A while ago we sent off an old chest of drawers to our local furniture restorer. We’d bought it from a barn sale in Vermont years ago because it was solid and extremely cheap. Over the years it had been slathered in so much white emulsion that it could have been cast out of rubber. But it had interesting handles. We brought it with us when we came back to England, but in the relentless damp of south Dartmoor the drawers had stopped opening. We needed the storage. And we liked the handles. So off it went to be dipped and stripped.
What came back yesterday is almost unrecognisable. From under the rubbery carapace has emerged a mid-Victorian American chest in oak with details in walnut and mahogany. Quite an act of vandalism, to start slapping a wet, white brush over all that lovely quarter-sawn oak grain. There’s so much life in wood: it resists being reduced to faux flat pack conformity. But then I found that the painter hadn’t been the first vandal to attack our chest of drawers.
On the top I found what I thought was an old scratch, but looking closer it resolved into two tiny letters. Someone had burned their initials into the wood with something hot. M. A. I have a jeweller’s loup which I found, conveniently enough, on top of a Dartmoor tor. Through the loop, the letters became a pattern of black dots: tremulous and badly formed. A child’s handiwork. And the A has no crossbar. Perhaps the little vandal was in a hurry, or was interrupted. Perhaps, though, it isn’t A at all but Λ, a Greek lamda.
Could our chest of drawers have belonged to immigrants in New England? Being half Greek, the possibility grabbed me straight away. I grew up listening to stories of the Greek diaspora: lives abandoned, houses on fire, the bodies of loved ones left behind, unburied; new lives begun, grudgingly, in cold, alien countries. If I remember my grandmother’s stories properly, my grandfather had a brother or a cousin in Lowell, Massachussetts who had started a shoe factory. I searched for him last night and with the disturbing power of the search engine found, very easily, a shoemaker with our name living in Lowell in the 192os.
They’d escaped the burning edges of the Ottoman Empire, my family; the adventurous ones, anyway. From Epirus, from Macedonia and Smyrna. My grandfather, Constantine, was the son of a bandit who put him on the back of his white horse and rode down from Kastoria in the mountains to Salonika where the ship was waiting that would take him away. He never saw his father again.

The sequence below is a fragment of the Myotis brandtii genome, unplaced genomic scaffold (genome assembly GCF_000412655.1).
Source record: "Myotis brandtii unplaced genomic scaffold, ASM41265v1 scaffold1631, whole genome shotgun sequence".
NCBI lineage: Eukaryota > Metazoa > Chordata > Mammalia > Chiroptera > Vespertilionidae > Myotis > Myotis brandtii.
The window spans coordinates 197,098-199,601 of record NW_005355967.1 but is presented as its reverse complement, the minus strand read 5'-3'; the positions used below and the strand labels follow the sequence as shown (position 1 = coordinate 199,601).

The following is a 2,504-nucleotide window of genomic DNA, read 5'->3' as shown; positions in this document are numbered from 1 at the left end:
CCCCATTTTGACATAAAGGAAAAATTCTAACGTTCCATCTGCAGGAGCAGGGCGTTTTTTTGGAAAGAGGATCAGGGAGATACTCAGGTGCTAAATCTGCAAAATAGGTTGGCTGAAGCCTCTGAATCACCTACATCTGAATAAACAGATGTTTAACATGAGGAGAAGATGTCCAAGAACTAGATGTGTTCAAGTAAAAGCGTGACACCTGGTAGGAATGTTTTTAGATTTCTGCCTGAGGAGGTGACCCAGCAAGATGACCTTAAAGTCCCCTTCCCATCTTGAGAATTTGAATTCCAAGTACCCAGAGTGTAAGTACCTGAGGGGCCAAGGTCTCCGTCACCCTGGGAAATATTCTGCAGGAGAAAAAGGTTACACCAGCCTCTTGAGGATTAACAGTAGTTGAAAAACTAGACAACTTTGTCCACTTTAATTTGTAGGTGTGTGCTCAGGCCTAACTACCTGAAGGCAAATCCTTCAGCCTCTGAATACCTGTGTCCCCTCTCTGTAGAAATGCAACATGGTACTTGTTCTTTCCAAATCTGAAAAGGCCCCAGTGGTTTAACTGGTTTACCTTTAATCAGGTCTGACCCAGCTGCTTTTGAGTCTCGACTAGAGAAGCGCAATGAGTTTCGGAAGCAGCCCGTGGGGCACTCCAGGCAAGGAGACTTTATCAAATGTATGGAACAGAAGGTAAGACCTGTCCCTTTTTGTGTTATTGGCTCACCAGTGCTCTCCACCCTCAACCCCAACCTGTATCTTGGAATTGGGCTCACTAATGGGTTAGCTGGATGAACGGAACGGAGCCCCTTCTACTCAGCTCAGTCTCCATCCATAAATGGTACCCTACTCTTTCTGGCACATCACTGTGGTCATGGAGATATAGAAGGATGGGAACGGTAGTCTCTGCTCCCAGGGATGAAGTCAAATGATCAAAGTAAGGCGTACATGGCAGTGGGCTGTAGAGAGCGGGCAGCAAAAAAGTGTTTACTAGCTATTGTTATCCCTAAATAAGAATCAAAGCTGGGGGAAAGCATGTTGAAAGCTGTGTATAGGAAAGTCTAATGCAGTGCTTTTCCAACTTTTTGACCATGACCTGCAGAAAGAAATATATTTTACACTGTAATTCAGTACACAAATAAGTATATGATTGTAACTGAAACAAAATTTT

Constantine was meant to go to India to work for the Ralli brothers, Greek rubber tycoons in Bengal, but he was hijacked by his brothers in Southampton where he was changing ships and ended up sitting in the window of their East End cigarette shop dressed as a Turk and rolling cigarettes. When we go into exile, our identities begin to dissolve in disturbing ways.
I wonder, now, whether M. Λ. was born in Greece or in America, whether his or her faint graffito was a tiny act of defiance. Immigrants were invisible until they conformed: that is what I learned from my grandmother. You raised your children to be as native as you were foreign. I keep thinking of that Λ, and if it represents a secret: the name a child left behind at the front door when she went off to school, the accent stripped away by scowling teachers, by rulers across knuckles. The faint Greek voice, spoken in the head and in the blood, that needed to be let out somehow. So she heats a nail or a shoemaker’s awl in the stove and pricks out two letters. An A without a crossbar. A cryptograph, which holds everything she has left behind. The whole of a vandalised world.